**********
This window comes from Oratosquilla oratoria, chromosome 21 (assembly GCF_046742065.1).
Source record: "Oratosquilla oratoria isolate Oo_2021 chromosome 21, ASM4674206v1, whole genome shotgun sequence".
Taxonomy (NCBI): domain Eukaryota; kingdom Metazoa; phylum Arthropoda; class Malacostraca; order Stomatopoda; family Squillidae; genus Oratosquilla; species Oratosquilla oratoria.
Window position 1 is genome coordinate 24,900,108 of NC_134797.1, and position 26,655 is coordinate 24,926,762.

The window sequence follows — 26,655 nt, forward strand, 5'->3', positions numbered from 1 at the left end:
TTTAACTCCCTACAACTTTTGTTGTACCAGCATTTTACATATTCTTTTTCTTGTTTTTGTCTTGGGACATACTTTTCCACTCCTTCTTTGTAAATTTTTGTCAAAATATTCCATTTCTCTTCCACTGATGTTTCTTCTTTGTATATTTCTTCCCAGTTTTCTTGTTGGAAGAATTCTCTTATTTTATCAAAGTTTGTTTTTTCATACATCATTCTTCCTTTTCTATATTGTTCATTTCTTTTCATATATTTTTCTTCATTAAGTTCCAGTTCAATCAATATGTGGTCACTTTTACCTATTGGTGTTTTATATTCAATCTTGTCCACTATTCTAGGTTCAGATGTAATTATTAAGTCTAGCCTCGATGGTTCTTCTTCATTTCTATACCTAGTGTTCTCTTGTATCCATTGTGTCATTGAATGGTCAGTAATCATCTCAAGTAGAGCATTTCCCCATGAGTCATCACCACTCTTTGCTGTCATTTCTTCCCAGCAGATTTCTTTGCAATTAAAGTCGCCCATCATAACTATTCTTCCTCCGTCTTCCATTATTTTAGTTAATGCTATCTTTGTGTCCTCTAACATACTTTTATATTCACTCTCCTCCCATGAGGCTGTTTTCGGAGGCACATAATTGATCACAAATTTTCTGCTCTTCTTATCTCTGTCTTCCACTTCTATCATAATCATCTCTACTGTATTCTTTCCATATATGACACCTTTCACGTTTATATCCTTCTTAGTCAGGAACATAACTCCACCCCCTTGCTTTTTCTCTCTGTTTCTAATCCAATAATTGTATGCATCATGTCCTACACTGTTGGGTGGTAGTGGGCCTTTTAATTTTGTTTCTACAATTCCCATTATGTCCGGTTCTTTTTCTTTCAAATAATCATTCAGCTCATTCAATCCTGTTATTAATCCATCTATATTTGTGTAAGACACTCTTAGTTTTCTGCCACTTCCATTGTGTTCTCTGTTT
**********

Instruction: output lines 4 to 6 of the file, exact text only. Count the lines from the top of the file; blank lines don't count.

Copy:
Window position 1 is genome coordinate 24,900,108 of NC_134797.1, and position 26,655 is coordinate 24,926,762.

The window sequence follows — 26,655 nt, forward strand, 5'->3', positions numbered from 1 at the left end:
TTTAACTCCCTACAACTTTTGTTGTACCAGCATTTTACATATTCTTTTTCTTGTTTTTGTCTTGGGACATACTTTTCCACTCCTTCTTTGTAAATTTTTGTCAAAATATTCCATTTCTCTTCCACTGATGTTTCTTCTTTGTATATTTCTTCCCAGTTTTCTTGTTGGAAGAATTCTCTTATTTTATCAAAGTTTGTTTTTTCATACATCATTCTTCCTTTTCTATATTGTTCATTTCTTTTCATATATTTTTCTTCATTAAGTTCCAGTTCAATCAATATGTGGTCACTTTTACCTATTGGTGTTTTATATTCAATCTTGTCCACTATTCTAGGTTCAGATGTAATTATTAAGTCTAGCCTCGATGGTTCTTCTTCATTTCTATACCTAGTGTTCTCTTGTATCCATTGTGTCATTGAATGGTCAGTAATCATCTCAAGTAGAGCATTTCCCCATGAGTCATCACCACTCTTTGCTGTCATTTCTTCCCAGCAGATTTCTTTGCAATTAAAGTCGCCCATCATAACTATTCTTCCTCCGTCTTCCATTATTTTAGTTAATGCTATCTTTGTGTCCTCTAACATACTTTTATATTCACTCTCCTCCCATGAGGCTGTTTTCGGAGGCACATAATTGATCACAAATTTTCTGCTCTTCTTATCTCTGTCTTCCACTTCTATCATAATCATCTCTACTGTATTCTTTCCATATATGACACCTTTCACGTTTATATCCTTCTTAGTCAGGAACATAACTCCACCCCCTTGCTTTTTCTCTCTGTTTCTAATCCAATAATTGTATGCATCATGTCCTACACTGTTGGGTGGTAGTGGGCCTTTTAATTTTGTTTCTACAATTCCCATTATGTCCGGTTCTTTTTCTTTCAAATAATCATTCAGCTCATTCAATCCTGTTATTAATCCATCTATATTTGTGTAAGACACTCTTAGTTTTCTGCCACTTCCATTGTGTTCTCTGTTT